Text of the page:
and molecular biology at the Cavendish Laboratory and
Cambridge University in England.
A long-term quest of fundamental discovery. Max Perutz
decided to pursue the structure of hemoglobin in 1937, at
a time when genes were generally thought to be proteins,
and when proteins acting as enzymes had only recently
been recognized to catalyze chemical reactions in living
systems. Perutz saw protein structure as a central problem of
biology, and he recognized that the only way to approach it
was by x-ray crystallography. 3 He also saw hemoglobin as a
molecule of immense importance and mystery, especially in
the mechanisms by which it transported oxygen and carbon
dioxide in the bloodstream. The existence of regular crystals
of hemoglobin suggested to Perutz that the molecule’s
enormous number of atoms could take a specific shape and
that the resulting structure would hold the key to how the
Optimism, Persistence, and Our Collective Crystal Ball
Thomas E. Wellems *
Member, American Society of Tropical Medicine and Hygiene
*Address correspondence to Thomas E. Wellems, c/o Administrative
Director, ASTMH Headquarters, 111 Deer Lake Road, Suite 100,
The Sherwood Group, Deerfield, IL 60015. E-mail: thomas.wellems@
molecule worked. However, in 1937, no one knew how to go
about solving the structure of such a protein; indeed, there was
widespread belief that the prospects for success were bleak
and the goal was scarcely realistic, if not unattainable. 4, 5 Perutz,
under generous support and advice from William Lawrence
Bragg and John Desmond Bernal, 6 nevertheless pursued the
My first exposure to the optimism and persistence with
which Max Perutz took on the hemoglobin problem was in
my reading of a paper he contributed in 1948 in honor of the
British physiologist Sir Joseph Barcroft. At that point his goal
must have seemed distant indeed, for he wrote:
“On the face of it … an attempt to analyze the crystal
structure of hemoglobin, or of any crystalline protein for
that matter, looks about as promising as a journey to the
This at a time when space travel was still a story of science
fiction and the dream of reaching the moon was only the stuff
of a love song. It was a marvel, I thought, to read Perutz’s
assessment of the hemoglobin structure problem as a possibly
forlorn undertaking. He had no clear route yet to the protein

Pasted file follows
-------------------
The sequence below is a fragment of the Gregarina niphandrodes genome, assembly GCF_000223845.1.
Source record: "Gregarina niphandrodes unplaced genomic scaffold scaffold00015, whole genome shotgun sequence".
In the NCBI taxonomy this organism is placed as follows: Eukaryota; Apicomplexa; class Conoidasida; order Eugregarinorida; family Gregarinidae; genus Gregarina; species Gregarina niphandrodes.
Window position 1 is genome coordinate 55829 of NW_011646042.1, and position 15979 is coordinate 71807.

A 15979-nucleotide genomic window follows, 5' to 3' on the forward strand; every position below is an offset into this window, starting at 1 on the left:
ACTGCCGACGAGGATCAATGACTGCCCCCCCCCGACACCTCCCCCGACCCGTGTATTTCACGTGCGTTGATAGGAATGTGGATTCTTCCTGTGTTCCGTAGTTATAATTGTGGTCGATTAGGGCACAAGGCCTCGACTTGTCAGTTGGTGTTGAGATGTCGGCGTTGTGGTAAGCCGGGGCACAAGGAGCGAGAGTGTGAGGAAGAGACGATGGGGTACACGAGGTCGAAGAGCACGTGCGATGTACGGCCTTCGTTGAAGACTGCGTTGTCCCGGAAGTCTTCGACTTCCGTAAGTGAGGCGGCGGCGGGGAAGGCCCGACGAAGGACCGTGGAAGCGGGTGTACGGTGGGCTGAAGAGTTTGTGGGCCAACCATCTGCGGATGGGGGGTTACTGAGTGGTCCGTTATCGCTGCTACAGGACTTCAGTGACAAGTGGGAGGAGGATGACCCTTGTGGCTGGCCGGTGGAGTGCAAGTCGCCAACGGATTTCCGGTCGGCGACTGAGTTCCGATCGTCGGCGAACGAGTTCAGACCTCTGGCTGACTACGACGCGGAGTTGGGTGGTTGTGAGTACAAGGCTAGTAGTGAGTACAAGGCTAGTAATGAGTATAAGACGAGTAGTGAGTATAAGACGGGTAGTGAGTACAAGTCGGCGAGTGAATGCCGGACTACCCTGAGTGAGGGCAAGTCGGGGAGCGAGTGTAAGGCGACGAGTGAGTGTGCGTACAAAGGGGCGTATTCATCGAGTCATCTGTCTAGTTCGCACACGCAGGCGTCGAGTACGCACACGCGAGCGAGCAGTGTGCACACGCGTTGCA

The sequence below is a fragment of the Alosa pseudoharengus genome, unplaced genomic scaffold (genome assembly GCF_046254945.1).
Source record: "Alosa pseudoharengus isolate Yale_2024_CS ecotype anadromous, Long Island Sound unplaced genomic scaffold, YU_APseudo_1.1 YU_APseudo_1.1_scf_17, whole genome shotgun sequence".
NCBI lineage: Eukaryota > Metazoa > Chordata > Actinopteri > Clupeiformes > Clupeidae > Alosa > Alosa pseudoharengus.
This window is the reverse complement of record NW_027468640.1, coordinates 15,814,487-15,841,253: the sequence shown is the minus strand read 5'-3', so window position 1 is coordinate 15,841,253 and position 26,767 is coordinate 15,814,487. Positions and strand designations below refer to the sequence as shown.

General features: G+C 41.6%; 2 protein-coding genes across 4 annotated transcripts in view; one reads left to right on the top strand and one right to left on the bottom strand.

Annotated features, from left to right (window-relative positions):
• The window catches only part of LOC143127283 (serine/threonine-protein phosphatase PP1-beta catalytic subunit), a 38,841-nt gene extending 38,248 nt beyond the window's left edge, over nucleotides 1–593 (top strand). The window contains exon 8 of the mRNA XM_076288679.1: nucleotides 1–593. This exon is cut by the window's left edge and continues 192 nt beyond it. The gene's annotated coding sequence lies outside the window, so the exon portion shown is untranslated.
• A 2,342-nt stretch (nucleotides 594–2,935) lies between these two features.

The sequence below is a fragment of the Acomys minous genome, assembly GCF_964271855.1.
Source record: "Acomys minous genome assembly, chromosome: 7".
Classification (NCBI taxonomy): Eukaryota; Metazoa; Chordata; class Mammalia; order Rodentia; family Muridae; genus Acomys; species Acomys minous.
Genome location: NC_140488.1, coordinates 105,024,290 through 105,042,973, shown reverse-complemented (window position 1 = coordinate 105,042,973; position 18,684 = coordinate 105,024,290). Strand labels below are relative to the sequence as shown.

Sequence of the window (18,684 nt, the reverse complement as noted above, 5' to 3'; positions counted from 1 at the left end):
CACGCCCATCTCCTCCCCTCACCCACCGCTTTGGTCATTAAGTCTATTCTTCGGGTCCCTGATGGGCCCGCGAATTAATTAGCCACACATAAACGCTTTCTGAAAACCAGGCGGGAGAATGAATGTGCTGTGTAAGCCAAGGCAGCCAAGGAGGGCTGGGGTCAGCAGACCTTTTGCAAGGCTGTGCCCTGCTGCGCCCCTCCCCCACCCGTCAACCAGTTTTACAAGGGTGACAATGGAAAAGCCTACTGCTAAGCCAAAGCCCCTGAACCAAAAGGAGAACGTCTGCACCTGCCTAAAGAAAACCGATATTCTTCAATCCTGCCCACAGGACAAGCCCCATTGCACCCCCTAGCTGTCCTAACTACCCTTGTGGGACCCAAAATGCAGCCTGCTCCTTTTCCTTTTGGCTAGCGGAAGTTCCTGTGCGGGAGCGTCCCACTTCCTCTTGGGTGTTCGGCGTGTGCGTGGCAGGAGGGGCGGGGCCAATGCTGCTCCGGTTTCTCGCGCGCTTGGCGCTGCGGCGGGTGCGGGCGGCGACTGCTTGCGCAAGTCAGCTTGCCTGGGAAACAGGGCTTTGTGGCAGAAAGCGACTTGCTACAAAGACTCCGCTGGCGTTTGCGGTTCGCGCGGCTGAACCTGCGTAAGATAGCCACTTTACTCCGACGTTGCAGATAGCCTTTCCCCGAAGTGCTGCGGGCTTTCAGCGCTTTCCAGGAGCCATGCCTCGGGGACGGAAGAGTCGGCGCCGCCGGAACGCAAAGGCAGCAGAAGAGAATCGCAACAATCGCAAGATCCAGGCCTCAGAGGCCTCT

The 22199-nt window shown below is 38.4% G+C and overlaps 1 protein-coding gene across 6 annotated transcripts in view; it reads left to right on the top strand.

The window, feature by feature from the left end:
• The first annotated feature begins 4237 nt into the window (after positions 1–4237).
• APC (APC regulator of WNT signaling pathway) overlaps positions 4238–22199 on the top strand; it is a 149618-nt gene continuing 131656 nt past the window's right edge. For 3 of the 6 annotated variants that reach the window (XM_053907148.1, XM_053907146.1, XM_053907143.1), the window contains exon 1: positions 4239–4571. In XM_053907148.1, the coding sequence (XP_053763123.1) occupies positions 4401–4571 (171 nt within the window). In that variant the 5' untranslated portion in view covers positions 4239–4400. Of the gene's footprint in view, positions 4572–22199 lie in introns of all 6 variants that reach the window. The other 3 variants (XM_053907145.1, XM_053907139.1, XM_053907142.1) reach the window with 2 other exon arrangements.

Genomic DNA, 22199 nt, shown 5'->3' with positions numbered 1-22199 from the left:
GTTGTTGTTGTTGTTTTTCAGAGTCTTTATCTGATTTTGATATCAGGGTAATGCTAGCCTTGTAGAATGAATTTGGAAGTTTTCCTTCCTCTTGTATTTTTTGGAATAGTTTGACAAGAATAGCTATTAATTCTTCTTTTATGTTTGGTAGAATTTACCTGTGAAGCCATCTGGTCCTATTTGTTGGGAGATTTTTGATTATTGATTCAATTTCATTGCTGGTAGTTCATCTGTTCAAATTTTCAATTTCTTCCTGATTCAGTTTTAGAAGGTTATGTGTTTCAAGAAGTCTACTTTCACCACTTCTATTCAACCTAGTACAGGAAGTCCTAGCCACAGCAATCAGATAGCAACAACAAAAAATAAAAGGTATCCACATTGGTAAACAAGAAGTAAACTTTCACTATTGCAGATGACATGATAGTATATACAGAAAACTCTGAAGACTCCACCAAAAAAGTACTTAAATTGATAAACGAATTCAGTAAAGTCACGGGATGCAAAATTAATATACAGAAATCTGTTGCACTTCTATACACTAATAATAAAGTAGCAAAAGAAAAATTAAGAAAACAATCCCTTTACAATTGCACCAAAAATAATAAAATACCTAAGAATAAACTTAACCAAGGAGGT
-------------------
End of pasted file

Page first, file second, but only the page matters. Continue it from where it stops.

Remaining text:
structure—in fact, his model at that time would prove wrong—
but he concluded in his paper that there remained “a variety
of different ways of approach to the problem of protein struc-
ture. Some of these ways have proved dead ends, but many are
still leading on.” 7 His decades of single-minded pursuit of a
distant goal of major importance, by paths not at all clear, not
even sure to be possible, struck me as a tremendous model for
a career in scientific discovery.
Perutz received critical support for his work during this
period from the Medical Research Council and its Secretary
Sir Edward Mellanby. In 1947, Bragg met with Mellanby and
explained the difficulty of the work, the remote chances of suc-
cess and, if success were achieved, the likelihood that it might
well be a long time before the information would be of practi-
cal use to medicine. Mellanby accepted the risk, and he decided
to support the research. 4 After Mellanby retired in 1949, Sir
Harold Himsworth became Secretary of the MRC and con-
tinued strong support for the work. Eventually, Perutz wrote
a book in 1992 entitled Protein Structure: New Approaches to
Disease and Therapy , and he dedicated it to Himsworth, writ-
ing that “[Himsworth’s] foresight and courage led him to sup-
port my colleagues and my early work on protein structures
when there was only the faintest hope of it ever benefitting
By 1970, a year after the Apollo 11 moon landing, Perutz’s
determination was not only vindicated by his solution of the
structure of hemoglobin ( Figure 1 )—he had also developed
an essential description of the cooperative operations by
which it functions as a breathing molecule. 9 The exchange of
gases and the physiological phenomenon of the Bohr effect
were explained at the level of individual atoms, and he and
Hermann Lehmann had linked clinical manifestations of a
variety of genetic mutations to the positions and influence of
individual amino acid substitutions. 10
The breakthroughs of Perutz and his colleagues in crystal-
lography not only revealed the hemoglobin molecule in all
its wonder and, as he put it, its “simple beauty” 5 —the break-
throughs also set the stage for the elucidation of a world of
structures from biological systems. More than 50,000 protein
structures are now available over the internet from the RCSB
Protein Data Bank, 11 and applications have reached into vital
areas of medicine including, for example, the development of
drugs against influenza, protease inhibitors against HIV-1/
AIDS, and captopril for the treatment of hypertension and
heart failure. 12